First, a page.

Category: Prose

A smile. That had been the last thing I saw before a glimpse of the apocalypse visited us in that office room. My professor smiled to me as I entered along with other hopeful students. With this portfolio, my future was paved in gold. A better job, better home, a way of supporting my husband and the child on its way. It was work that I could manage, two months pregnant and beyond, without a care.

I filed my folder with the rest. It was then, as I turned, that I caught a glimpse of something outside the window. Sunlight glimmered upon its metallic surface, and swiftly, it came towards us. My eyes widened, and I stopped to stare. Another student noticed. He pointed, yelling.

Everybody was up, some flocking to the window in foolish curiosity, others screaming as they ran for the exit. The walls shuddered. The sound of shattered glass and thunder shrieked in my ears. Beneath my feet, it felt as though I was at sea with my husband again, sailing in that beaten ship that he and his friends so adored. The floor quaked and groaned. My sight dimmed, and another bang echoed.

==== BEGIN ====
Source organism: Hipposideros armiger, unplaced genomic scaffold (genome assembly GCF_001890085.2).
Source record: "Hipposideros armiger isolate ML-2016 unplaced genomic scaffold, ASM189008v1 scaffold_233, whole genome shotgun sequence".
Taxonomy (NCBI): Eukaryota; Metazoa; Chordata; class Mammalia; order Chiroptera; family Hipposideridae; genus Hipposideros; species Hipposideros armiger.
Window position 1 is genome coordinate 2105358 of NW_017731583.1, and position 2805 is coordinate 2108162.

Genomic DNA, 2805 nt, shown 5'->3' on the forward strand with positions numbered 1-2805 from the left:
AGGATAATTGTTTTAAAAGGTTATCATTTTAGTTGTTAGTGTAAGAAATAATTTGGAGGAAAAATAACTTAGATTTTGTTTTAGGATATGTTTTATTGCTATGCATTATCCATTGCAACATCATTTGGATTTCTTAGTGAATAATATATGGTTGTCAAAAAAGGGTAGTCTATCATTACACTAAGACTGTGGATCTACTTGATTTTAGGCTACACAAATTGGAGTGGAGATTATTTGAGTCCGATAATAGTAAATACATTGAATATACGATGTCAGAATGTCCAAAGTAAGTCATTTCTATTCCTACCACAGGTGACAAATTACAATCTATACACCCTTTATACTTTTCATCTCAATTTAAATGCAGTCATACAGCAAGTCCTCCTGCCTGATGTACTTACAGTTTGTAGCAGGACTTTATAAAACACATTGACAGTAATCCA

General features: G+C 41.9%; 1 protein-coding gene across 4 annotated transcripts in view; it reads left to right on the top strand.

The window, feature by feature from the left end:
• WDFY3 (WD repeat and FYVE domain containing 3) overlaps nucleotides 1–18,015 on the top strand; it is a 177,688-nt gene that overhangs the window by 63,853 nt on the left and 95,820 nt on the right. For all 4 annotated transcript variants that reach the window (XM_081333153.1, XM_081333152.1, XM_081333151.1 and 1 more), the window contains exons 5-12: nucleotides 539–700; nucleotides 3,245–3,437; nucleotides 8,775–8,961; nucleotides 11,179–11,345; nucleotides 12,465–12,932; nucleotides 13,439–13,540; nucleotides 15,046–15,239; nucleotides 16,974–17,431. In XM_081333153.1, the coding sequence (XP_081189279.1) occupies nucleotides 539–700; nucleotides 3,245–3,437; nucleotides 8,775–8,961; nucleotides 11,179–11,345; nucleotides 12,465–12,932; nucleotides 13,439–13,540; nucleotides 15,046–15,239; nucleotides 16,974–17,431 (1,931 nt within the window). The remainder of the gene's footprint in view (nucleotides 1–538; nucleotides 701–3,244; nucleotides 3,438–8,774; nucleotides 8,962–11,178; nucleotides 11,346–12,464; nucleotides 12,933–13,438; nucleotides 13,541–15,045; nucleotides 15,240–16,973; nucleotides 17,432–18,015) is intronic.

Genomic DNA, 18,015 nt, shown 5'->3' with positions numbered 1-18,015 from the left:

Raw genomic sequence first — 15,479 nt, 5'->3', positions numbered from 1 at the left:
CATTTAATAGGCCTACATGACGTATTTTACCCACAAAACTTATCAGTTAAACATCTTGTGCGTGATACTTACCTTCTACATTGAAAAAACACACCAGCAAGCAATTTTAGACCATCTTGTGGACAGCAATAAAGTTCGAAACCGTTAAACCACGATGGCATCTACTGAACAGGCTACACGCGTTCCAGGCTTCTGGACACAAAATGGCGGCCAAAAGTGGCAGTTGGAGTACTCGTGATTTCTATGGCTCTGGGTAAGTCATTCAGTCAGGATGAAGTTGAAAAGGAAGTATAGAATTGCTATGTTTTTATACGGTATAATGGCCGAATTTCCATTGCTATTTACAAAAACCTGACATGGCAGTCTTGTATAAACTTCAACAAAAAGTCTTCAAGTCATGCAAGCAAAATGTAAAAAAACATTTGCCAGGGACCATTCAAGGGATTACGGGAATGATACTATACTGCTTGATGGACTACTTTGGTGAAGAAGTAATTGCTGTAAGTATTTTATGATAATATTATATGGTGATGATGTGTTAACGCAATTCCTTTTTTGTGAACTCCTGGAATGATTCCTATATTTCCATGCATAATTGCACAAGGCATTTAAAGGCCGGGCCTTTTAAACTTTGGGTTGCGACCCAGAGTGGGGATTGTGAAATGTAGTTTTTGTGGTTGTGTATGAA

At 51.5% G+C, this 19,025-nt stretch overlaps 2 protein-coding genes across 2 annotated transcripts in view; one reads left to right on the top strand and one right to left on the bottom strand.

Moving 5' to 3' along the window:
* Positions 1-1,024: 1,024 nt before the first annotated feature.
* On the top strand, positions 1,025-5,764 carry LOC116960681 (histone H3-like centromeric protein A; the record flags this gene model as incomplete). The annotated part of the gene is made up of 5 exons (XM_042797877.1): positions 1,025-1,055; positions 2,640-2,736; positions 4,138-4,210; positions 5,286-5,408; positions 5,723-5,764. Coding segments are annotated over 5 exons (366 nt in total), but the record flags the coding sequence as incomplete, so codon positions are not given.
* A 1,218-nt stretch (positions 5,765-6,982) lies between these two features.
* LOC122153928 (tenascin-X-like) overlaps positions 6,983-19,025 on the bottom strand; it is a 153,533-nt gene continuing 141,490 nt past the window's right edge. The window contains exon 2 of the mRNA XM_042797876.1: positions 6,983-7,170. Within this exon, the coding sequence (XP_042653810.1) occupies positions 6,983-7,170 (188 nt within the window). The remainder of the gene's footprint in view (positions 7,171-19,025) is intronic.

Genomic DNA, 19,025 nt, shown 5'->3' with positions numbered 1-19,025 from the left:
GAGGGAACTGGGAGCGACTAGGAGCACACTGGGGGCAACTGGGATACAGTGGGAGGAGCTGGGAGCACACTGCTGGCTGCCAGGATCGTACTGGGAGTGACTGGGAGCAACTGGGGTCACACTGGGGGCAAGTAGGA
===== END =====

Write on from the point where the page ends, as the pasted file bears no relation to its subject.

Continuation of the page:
That soothing memory fled as the room seemed to twist. I could only brace myself against the desk and move with the flow, finding nervous silence in the blackness that came upon me.

I did not wake up.


05/20/11 – Dream

When I first awoke, I could only remember this bed of nails. An undeniable fear crept into my nerves as I realized I lay upon it. Dreamless slumber claimed me soon after.

The second time I stirred, a most peculiar woman was crouched before me. Stringy hair like seaweed draped itself over her shoulders and face. Her eyes glimmered, and cracked lips curved into a smile.